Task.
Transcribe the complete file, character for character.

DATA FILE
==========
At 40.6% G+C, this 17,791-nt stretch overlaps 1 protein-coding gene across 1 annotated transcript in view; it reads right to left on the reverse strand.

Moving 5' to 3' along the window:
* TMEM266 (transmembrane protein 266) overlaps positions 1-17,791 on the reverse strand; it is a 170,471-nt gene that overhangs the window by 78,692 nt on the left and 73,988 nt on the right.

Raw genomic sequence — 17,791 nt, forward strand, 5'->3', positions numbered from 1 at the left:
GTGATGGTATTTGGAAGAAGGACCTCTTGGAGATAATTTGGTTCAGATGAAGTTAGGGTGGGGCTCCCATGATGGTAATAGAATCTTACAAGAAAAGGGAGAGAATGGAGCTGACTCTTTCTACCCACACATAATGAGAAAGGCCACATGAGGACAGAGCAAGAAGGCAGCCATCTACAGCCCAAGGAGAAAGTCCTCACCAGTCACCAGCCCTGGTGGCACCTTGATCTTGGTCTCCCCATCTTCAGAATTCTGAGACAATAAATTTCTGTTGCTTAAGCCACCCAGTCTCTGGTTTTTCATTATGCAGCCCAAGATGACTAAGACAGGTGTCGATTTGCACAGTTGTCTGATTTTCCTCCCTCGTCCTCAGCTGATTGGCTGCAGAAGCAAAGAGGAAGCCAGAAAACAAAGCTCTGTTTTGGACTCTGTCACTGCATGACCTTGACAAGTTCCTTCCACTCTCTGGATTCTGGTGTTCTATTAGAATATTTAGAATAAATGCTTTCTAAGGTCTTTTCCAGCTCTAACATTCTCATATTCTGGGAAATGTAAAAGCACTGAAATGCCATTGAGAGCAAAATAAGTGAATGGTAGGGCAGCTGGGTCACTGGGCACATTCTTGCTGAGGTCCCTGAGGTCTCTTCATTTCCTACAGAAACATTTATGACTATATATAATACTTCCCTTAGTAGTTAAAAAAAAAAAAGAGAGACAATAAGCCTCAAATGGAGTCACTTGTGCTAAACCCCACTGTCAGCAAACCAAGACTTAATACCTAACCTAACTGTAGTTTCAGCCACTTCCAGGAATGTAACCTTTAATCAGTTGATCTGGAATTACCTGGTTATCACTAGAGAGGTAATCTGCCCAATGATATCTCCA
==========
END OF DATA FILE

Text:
At 40.6% G+C, this 17,791-nt stretch overlaps 1 protein-coding gene across 1 annotated transcript in view; it reads right to left on the reverse strand.

Moving 5' to 3' along the window:
* TMEM266 (transmembrane protein 266) overlaps positions 1-17,791 on the reverse strand; it is a 170,471-nt gene that overhangs the window by 78,692 nt on the left and 73,988 nt on the right.

Raw genomic sequence — 17,791 nt, forward strand, 5'->3', positions numbered from 1 at the left:
GTGATGGTATTTGGAAGAAGGACCTCTTGGAGATAATTTGGTTCAGATGAAGTTAGGGTGGGGCTCCCATGATGGTAATAGAATCTTACAAGAAAAGGGAGAGAATGGAGCTGACTCTTTCTACCCACACATAATGAGAAAGGCCACATGAGGACAGAGCAAGAAGGCAGCCATCTACAGCCCAAGGAGAAAGTCCTCACCAGTCACCAGCCCTGGTGGCACCTTGATCTTGGTCTCCCCATCTTCAGAATTCTGAGACAATAAATTTCTGTTGCTTAAGCCACCCAGTCTCTGGTTTTTCATTATGCAGCCCAAGATGACTAAGACAGGTGTCGATTTGCACAGTTGTCTGATTTTCCTCCCTCGTCCTCAGCTGATTGGCTGCAGAAGCAAAGAGGAAGCCAGAAAACAAAGCTCTGTTTTGGACTCTGTCACTGCATGACCTTGACAAGTTCCTTCCACTCTCTGGATTCTGGTGTTCTATTAGAATATTTAGAATAAATGCTTTCTAAGGTCTTTTCCAGCTCTAACATTCTCATATTCTGGGAAATGTAAAAGCACTGAAATGCCATTGAGAGCAAAATAAGTGAATGGTAGGGCAGCTGGGTCACTGGGCACATTCTTGCTGAGGTCCCTGAGGTCTCTTCATTTCCTACAGAAACATTTATGACTATATATAATACTTCCCTTAGTAGTTAAAAAAAAAAAAGAGAGACAATAAGCCTCAAATGGAGTCACTTGTGCTAAACCCCACTGTCAGCAAACCAAGACTTAATACCTAACCTAACTGTAGTTTCAGCCACTTCCAGGAATGTAACCTTTAATCAGTTGATCTGGAATTACCTGGTTATCACTAGAGAGGTAATCTGCCCAATGATATCTCCA